Minister to EU: stem tide of Balkan asylum seekers
Published: 25 Oct 2012 12:52 GMT+02:00
In comments published ahead of Thursday's meeting of EU interior ministers, Friedrich said the EU "could offer Serbia and Macedonia adequate aid," adding that if this did not resolve the problem, current visa-free travel would be lifted in line with decisions taken in the European Council.
Macedonia, Montenegro and Serbia were granted visa-free status by the EU in December 2009, thereby allowing their citizens to travel. Several EU nations, especially Sweden, Belgium and Germany have received a flood of asylum seekers from Balkan countries in recent years, unhampered in the passport-free Schengen zone.
Two weeks ago, Friedrich demanded the visa-free regime for Serbia and Macedonia be suspended because the number of immigrants to Germany from these countries had risen so sharply.
Friedrich's comments were backed by French Interior Minister Manuel Valls, who shares the German minister's concern about a rush of asylum seekers from Balkan countries stretching western European resources.
"Our two countries have been subject to a worrisome trend: a flood of asylum seekers from countries which have recently benefited from an easing of visa rules," Valls told France's Le Figaro and German newspaper Frankfurter Allgemeine Zeitung.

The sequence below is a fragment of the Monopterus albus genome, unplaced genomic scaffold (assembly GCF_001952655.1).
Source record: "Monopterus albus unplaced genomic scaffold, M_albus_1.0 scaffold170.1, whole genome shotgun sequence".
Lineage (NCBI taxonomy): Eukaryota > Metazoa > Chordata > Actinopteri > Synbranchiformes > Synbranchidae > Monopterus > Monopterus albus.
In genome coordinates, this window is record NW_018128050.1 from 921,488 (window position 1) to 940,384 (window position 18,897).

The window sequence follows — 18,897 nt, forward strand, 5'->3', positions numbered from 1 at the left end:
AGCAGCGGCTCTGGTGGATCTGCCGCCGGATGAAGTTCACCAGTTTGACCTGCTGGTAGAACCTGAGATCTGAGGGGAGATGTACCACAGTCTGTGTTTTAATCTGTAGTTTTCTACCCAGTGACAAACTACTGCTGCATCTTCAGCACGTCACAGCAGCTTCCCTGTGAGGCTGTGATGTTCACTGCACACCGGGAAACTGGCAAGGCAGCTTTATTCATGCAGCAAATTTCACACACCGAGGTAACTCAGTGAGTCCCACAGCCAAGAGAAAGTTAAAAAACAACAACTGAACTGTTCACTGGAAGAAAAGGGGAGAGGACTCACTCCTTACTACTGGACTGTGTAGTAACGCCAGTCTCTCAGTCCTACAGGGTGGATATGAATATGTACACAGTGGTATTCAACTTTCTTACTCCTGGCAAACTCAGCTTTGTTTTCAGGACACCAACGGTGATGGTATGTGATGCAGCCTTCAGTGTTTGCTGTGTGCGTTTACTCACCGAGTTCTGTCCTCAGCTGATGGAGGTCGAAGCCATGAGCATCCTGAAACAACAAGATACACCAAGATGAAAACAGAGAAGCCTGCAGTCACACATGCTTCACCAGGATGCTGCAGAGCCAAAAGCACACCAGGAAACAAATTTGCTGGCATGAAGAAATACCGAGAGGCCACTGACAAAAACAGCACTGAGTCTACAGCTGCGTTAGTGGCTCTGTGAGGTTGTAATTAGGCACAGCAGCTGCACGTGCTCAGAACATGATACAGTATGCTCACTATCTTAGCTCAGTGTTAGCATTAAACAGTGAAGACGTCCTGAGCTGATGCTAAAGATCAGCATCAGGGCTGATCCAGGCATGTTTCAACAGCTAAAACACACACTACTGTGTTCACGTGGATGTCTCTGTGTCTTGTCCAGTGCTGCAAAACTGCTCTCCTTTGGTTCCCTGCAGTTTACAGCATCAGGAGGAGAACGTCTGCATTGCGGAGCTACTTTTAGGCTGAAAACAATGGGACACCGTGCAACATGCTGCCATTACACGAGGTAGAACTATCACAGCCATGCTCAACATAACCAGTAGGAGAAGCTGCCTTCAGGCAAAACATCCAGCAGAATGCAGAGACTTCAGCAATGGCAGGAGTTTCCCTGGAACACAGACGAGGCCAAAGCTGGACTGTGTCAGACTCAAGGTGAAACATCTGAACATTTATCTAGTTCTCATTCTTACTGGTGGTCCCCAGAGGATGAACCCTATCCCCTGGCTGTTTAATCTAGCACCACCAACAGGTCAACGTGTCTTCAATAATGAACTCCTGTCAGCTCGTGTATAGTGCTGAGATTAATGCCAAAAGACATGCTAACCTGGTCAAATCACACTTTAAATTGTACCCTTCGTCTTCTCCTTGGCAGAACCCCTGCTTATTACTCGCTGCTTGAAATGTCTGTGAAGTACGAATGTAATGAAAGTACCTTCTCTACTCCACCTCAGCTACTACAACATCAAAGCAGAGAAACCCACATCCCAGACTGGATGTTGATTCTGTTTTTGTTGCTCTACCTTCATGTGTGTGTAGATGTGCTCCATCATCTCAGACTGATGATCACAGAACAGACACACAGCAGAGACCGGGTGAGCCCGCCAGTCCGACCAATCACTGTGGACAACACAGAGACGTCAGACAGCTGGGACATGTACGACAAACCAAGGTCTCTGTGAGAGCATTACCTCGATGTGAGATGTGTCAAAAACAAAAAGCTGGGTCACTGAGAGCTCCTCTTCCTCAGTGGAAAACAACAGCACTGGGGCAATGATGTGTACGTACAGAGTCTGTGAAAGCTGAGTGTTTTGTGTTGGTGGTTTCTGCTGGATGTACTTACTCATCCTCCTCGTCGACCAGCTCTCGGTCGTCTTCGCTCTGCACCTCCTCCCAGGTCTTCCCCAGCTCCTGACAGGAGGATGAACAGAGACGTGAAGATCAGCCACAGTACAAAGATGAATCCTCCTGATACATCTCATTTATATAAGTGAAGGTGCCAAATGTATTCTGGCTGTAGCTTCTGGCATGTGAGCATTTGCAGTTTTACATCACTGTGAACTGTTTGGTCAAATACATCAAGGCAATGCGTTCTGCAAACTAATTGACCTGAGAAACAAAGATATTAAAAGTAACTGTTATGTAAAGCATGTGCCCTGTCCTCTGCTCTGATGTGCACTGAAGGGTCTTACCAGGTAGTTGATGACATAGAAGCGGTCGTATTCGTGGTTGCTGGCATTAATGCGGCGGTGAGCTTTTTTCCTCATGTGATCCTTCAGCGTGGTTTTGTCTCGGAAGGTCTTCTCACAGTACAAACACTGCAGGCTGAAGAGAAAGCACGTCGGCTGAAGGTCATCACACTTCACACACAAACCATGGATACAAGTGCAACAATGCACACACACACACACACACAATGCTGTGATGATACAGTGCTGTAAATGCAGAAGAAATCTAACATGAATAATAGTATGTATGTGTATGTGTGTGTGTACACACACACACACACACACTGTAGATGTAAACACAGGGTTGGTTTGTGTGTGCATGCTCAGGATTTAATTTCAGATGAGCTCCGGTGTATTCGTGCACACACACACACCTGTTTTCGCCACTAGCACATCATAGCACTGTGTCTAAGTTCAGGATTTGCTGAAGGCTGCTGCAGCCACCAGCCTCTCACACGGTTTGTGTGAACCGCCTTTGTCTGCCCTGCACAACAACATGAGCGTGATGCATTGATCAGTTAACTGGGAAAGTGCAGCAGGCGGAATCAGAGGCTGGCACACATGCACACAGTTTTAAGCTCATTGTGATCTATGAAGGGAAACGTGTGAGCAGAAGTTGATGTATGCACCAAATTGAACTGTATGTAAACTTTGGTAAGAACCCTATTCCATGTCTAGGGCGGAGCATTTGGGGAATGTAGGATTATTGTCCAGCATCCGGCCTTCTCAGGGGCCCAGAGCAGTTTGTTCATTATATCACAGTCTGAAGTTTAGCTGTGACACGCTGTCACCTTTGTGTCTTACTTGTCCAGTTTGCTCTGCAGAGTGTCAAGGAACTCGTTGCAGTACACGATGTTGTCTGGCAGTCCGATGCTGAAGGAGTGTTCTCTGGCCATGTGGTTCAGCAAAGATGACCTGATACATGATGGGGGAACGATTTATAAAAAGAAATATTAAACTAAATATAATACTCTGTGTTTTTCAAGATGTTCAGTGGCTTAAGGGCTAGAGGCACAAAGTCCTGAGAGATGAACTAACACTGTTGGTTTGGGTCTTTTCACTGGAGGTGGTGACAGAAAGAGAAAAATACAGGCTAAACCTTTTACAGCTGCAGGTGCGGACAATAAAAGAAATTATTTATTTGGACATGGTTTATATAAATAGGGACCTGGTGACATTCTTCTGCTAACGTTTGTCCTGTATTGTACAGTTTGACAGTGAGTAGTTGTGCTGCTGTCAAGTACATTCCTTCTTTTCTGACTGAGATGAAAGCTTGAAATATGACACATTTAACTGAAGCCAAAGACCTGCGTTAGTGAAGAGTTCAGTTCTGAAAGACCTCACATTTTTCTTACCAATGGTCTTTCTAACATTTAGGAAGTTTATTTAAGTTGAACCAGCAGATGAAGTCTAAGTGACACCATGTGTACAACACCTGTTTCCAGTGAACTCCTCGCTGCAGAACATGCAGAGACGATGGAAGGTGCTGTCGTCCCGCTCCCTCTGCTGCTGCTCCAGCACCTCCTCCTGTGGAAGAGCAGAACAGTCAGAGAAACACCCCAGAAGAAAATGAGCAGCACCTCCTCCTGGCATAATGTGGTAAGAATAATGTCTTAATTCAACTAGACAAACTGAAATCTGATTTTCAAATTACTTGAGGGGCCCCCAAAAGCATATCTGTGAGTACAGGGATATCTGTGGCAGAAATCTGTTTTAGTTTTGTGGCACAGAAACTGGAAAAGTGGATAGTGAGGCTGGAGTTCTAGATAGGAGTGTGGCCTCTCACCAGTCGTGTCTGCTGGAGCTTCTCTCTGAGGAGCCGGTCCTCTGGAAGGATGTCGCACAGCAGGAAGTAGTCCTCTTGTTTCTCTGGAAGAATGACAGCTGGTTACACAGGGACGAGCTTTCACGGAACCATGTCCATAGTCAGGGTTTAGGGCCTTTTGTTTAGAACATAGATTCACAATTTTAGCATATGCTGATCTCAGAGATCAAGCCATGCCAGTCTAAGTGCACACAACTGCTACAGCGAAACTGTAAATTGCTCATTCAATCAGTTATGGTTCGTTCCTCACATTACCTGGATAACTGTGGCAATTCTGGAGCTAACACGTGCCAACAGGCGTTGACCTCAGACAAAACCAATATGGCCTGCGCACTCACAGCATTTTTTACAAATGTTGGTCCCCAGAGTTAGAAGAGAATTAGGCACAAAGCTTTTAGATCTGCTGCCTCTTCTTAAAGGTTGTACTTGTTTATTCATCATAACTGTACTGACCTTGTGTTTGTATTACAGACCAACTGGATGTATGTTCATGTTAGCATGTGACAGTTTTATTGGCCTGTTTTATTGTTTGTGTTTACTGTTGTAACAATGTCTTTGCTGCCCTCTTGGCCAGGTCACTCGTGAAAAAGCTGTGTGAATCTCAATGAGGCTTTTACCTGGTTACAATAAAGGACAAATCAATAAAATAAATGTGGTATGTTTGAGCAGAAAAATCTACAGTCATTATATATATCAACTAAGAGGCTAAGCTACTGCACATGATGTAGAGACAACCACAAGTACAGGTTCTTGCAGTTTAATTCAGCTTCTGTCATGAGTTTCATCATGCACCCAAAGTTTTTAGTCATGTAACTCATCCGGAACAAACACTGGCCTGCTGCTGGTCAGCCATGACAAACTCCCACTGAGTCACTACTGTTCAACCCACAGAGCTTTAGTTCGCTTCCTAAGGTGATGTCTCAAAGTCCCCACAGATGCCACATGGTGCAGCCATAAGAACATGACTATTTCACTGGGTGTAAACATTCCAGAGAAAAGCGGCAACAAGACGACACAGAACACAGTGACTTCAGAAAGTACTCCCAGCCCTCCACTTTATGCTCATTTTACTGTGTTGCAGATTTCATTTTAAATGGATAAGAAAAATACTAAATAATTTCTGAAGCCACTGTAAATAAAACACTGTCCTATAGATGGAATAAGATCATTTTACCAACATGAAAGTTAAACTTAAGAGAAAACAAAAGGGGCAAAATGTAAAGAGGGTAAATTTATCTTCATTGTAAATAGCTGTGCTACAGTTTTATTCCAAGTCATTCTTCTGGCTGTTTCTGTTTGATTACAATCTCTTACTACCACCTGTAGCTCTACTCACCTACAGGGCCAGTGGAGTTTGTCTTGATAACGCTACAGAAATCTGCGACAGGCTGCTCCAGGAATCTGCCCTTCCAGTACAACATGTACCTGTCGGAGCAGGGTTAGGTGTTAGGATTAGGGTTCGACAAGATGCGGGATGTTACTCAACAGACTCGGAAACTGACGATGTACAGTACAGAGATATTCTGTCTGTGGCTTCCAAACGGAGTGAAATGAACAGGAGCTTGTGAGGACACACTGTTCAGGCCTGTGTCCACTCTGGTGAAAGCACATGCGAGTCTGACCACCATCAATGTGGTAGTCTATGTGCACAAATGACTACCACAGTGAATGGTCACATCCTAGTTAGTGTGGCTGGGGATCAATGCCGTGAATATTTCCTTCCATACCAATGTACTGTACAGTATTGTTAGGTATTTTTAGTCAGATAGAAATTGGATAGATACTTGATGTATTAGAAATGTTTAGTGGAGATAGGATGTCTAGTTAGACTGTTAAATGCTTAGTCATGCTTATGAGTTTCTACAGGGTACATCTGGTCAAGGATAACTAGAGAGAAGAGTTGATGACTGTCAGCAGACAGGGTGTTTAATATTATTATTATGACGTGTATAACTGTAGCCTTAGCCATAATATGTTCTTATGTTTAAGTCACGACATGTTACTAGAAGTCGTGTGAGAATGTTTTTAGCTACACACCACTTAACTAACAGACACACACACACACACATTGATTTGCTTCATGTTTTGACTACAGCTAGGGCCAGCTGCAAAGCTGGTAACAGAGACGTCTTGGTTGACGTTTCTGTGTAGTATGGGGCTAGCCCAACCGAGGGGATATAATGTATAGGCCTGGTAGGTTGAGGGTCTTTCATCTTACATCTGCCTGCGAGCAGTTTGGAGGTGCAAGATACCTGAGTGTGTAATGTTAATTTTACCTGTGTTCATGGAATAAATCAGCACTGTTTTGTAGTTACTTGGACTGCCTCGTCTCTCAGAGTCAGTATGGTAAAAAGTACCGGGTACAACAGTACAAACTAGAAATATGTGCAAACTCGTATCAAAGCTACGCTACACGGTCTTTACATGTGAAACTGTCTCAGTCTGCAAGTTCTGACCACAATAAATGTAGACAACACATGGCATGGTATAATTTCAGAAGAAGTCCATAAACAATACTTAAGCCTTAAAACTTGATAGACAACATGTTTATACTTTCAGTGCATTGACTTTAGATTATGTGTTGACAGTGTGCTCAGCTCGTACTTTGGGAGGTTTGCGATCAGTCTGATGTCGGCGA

Valls complained that domestic laws forced Germany and France - the economic heavyweights of the eurozone - to house and feed the asylum seekers "even though it's almost certain that their demand will be rejected. This problem should be met with a European response," he said.
Friedrich called for stricter rules for asylum seekers from Balkan countries and that the asylum application process be sped up.
"Those who come from a stable country of origin should in future receive lowered cash benefits," Friedrich told Die Welt newspaper on Thursday. Meanwhile, applications should be processed "within the shortest possible time."
In a separate interview on German broadcaster ARD, Friedrich said both Serbia and Macedonia had to better integrate their sizeable Roma population into the mainstream.
"If they want to belong to Europe, they must cooperate on who ultimately takes care of these people," he said. "They have to do things so that these people don't feel discriminated against."